The Mavs deemed Porzingis' potential to be worth the price, considering him a franchise-caliber player whose game complements 19-year-old rookie star Doncic.

Dallas is hoping to re-sign the 7-foot-3 Porzingis to a long-term deal this summer, and it is confident that Doncic and veteran Dirk Nowitzki -- a player Porzingis grew up idolizing -- can play significant roles in making that happen, a source told ESPN's Tim MacMahon.

Porzingis, the No. 4 overall pick in the 2015 NBA draft, was averaging a career-best 22.7 points per game before he suffered a torn ACL in his left knee during a breakout All-Star season in 2017-18. He also was averaging 6.6 rebounds and 2.4 blocks per game.

Porzingis will probably not play for the Mavericks this season as he continues to recover from the injury, owner Mark Cuban told ESPN's Tim MacMahon.

Porzingis was evaluated in January by the Knicks' medical staff, which confirmed his knee is healing well. He recently worked out with a coach on the court for roughly 45 minutes, during which he was shooting pull-up 3-pointers and dunking.

Porzingis will have an introductory news conference in Dallas on Monday.



Anthony Davis Trade Rumors: Lakers 'Don't Have the Assets' to Complete Deal

The Los Angeles Lakers are going to do everything in their power to land New Orleans Pelicans superstar Anthony Davis either this season or over the summer. But it's growing increasingly clear that the Lakers may not have the pieces to entice the Pelicans.

ESPN's Brian Windhorst spoke about that fact on the The Sedano Show

"For Davis, a top-five arguable player who is going to be desired in many different markets, the Lakers just don't have the assets. ... It's just not enough for the Pelicans. They just don't like what the Lakers have to offer. And that is not lost on Davis. That is why it's pretty clear his camp is waging a battle to make Boston not even bid so the Lakers have a chance. Because it's as clear as day that Boston can outbid the Lakers. They just don't have the assets."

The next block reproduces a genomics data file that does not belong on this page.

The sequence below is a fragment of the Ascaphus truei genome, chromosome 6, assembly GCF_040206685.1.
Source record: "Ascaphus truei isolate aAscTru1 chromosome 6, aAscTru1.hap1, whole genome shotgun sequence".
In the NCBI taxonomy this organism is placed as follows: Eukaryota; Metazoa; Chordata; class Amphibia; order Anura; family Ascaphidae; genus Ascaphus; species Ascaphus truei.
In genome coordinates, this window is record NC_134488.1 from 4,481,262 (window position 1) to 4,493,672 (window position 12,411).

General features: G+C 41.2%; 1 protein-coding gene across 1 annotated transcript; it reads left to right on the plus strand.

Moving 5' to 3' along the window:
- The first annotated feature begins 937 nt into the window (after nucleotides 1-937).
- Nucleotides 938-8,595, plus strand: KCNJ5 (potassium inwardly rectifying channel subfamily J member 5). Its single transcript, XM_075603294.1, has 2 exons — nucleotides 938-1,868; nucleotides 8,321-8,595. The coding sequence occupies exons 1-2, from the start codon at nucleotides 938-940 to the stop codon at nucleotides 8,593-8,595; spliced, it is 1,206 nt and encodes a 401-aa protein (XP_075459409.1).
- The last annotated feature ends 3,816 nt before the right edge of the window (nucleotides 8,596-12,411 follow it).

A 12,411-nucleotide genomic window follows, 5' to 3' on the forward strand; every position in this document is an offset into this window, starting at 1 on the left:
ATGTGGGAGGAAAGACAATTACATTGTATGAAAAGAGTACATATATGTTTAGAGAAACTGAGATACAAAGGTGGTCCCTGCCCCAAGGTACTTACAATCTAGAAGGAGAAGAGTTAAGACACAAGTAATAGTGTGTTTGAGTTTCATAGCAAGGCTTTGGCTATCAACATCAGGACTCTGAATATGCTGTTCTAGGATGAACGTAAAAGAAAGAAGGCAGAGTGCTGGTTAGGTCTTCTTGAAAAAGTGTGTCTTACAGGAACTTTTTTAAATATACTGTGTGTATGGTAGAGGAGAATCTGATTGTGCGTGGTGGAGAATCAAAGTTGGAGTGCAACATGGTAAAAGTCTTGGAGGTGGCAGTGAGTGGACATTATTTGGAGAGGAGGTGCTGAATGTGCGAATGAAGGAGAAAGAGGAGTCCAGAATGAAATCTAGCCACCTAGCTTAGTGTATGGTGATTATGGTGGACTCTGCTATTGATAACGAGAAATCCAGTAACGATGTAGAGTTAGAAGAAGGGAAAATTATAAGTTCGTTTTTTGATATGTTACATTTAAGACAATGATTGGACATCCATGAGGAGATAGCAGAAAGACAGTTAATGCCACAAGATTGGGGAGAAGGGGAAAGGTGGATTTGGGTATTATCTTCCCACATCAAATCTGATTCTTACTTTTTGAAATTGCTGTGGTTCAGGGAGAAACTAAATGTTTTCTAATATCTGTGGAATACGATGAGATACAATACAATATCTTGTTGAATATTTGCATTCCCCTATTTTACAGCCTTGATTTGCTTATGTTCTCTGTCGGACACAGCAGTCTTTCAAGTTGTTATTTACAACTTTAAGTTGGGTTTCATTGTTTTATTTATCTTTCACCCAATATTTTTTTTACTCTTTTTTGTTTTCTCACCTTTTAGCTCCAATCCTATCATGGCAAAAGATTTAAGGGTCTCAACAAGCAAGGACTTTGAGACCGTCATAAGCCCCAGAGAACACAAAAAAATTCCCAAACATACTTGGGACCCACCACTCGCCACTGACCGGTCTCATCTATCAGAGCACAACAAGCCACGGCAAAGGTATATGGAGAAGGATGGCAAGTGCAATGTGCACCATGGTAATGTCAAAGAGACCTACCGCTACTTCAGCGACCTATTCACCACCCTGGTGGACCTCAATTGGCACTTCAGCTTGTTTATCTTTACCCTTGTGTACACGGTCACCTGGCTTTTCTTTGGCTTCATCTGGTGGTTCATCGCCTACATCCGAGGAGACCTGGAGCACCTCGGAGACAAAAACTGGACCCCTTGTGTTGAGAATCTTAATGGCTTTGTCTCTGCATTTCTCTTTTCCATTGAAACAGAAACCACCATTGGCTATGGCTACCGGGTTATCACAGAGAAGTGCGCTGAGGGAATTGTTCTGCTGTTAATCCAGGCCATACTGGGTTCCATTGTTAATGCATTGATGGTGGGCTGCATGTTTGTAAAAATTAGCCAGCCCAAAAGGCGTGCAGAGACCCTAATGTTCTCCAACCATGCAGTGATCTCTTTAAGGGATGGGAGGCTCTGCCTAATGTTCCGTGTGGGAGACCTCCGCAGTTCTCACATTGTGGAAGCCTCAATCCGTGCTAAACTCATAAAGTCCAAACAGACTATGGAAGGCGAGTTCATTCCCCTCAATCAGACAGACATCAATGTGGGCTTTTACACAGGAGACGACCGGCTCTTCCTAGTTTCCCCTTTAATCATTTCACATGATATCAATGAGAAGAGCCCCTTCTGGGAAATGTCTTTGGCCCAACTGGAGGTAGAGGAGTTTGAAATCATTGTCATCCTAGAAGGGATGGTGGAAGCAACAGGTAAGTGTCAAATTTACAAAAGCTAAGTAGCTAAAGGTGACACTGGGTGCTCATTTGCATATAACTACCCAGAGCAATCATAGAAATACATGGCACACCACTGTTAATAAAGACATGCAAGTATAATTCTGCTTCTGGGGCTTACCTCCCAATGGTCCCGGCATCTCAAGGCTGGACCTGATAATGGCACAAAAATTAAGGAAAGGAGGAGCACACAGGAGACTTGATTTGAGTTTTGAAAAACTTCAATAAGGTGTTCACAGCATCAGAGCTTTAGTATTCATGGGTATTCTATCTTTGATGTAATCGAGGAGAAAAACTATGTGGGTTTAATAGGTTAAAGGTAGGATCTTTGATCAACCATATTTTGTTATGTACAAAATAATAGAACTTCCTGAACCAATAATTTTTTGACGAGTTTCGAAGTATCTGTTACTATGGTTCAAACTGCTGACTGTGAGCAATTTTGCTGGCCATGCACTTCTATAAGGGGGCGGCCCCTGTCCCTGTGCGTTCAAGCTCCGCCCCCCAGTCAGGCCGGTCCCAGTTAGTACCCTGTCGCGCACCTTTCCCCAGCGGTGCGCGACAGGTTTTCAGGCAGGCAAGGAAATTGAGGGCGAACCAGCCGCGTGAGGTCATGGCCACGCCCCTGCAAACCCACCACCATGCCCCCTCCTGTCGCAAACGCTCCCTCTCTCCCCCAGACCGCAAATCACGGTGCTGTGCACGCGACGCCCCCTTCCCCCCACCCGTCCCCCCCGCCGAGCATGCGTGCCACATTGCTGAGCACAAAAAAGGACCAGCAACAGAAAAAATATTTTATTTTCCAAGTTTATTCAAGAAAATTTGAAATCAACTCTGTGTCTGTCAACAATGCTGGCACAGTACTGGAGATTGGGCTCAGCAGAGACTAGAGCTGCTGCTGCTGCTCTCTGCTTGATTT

Windhorst pointed out that it wasn't necessarily an indictment on L.A.'s young players, like Lonzo Ball, Brandon Ingram and Kyle Kuzma, and that a package of those players would be enough to land many players around the NBA. But for a game-changer like Davis, the Lakers' packages remaining unappealing to New Orleans.

The Pelicans can also take their time, since Davis is under contract through next season, leaving them with all of the leverage for the time being.

"The Pelicans have no motivation to hurry; this season is lost anyway. They have no motivation to necessarily trade around the draft if they can't get the player they want. ... Talking to sources in New Orleans, they don't feel any pressure to move quickly."

The Lakers and Celtics have been the two teams most widely linked to a trade for Davis, and it isn't hard to imagine the New York Knicks making an offer this summer, especially if they land the top overall pick. They could dangle the pick and Kevin Knox in a package for Anthony and then use their two max slots to bring in superstars to play alongside him.

The Philadelphia 76ers are also a team that can't be ignored, if only because a young star like Ben Simmons would almost assuredly be attractive to New Orleans, though it's hard to imagine the Sixers dealing their 22-year-old All-Star. 

But Windhorst noted that two other "mystery teams" could jump into the fray: The Toronto Raptors and Denver Nuggets. The Raptors could build a deal around talented young players like Pascal Siakam and OG Anunoby and gun for a title this season with Kawhi Leonard and Davis. Obviously they would be risking everything in that trade, as Leonard could leave in free agency this summer and Davis could follow suit next year.

But Leonard and Davis could also enjoy playing together in Toronto and choose to stay long term.

Denver, meanwhile, could build a package around players like rookie Michael Porter Jr., Jamal Murray or Gary Harris potentially, as Windhorst noted, pairing Davis with offensive superstar Nikola Jokic. 

Windhorst noted that he hadn't heard that either team had called the Pelicans with an offer, but he said he'd be very surprised if they didn't at least inquire. 

When you add it all up, at least five teams—the Celtics, Knicks, Sixers, Raptors and Nuggets—could offer better deals than the Lakers. The Lakers may be pushing all of their chips into the center of the table when it comes to Davis, but they are doing so without the best hand.